Benjamin Pred says:
I agree with the author that Rosenbaum’s review misses the mark, but for somewhat different
reasons (see here: http://www.forumonlawcultureandsociety.org/blog/2011/02/09/true-grit-review/#comments at comment #2).
The enduring lesson of True Grit is that vengeance comes at a price. Maddie, the film’s heroine,
loses an arm, grows up into a spiteful adult, and indirectly causes several deaths in her quest
for revenge. In the end, the thoughtful filmgoer cannot help but ask whether Maddie’s
world would have been a better one had she simply waited for the law – or karma – to catch up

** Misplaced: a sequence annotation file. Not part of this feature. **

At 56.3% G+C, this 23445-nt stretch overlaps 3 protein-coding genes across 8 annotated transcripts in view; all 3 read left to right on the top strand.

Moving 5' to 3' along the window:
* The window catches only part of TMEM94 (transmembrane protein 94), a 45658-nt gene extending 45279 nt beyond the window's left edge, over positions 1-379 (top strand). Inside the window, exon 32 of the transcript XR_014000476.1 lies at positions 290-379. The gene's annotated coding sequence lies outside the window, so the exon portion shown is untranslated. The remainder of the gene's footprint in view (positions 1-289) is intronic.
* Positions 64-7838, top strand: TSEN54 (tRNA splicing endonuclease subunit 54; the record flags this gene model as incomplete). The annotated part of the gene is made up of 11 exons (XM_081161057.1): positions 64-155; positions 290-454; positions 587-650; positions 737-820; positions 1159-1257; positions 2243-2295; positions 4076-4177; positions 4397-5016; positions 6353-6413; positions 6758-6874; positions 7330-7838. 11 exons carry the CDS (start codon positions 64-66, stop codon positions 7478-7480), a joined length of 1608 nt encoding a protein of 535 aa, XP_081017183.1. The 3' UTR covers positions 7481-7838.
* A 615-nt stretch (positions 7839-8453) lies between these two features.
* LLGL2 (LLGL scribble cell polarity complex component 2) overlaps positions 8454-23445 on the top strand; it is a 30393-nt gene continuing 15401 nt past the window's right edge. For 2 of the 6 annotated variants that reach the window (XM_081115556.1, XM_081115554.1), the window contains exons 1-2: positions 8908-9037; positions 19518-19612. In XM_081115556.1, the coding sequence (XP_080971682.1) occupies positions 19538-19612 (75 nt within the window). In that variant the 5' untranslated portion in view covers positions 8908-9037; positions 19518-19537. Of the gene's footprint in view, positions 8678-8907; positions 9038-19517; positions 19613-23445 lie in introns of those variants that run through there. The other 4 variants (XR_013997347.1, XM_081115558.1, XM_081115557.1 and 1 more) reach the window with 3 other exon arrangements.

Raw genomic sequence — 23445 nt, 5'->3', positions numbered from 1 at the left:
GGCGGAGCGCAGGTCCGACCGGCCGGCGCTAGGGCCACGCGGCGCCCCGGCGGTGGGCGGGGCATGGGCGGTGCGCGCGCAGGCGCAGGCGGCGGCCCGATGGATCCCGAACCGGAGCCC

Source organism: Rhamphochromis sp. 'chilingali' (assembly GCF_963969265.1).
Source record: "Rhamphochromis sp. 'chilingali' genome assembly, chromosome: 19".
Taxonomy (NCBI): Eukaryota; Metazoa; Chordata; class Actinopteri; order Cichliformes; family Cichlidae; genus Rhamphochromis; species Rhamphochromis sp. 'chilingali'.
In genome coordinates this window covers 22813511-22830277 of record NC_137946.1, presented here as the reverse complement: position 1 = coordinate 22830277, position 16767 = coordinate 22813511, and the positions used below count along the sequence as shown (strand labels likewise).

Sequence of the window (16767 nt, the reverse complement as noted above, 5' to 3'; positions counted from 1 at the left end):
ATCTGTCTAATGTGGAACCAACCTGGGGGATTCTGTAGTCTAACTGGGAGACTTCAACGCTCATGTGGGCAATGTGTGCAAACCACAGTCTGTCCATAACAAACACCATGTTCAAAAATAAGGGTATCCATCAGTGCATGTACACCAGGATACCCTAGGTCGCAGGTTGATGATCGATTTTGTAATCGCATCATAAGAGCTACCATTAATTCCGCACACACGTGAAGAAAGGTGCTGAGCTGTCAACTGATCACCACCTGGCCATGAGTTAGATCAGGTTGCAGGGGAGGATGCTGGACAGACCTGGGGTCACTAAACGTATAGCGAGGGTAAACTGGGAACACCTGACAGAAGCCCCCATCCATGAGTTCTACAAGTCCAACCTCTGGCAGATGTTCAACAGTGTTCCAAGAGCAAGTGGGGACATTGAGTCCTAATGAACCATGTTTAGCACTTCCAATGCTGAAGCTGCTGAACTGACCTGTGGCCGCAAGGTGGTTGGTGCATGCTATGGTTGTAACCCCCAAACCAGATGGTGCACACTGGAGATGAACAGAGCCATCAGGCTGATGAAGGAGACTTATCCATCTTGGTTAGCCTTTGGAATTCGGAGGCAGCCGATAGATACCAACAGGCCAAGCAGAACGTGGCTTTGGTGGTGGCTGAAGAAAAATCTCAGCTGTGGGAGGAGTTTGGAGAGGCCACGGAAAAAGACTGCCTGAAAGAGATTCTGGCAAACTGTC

to her father’s murderer.
Interestingly, the author of this post mentions Jesus’ exhortation to his followers to “turn the
other cheek.” In that simple statement is the recognition of a common spark that unites all
sentient beings – even one who has acted as loathsomely as Tom Chaney, the film’s antagonist.
Rather than seeking an eye for an eye, Maddie could have sought understanding and mercy.
Perhaps Chaney could have been convinced of the error of his ways without violence. And even
if not, eventually this killer would have realized the truth of the maxim that those who live by
the sword shall perish by the sword.
The connection between victim and oppressor, between the wronged and the evildoer, never
dies. But seeing and understanding that connection broadens the human experience and
creates far more opportunities for harmony than mere vengeance. Death is easy. Understanding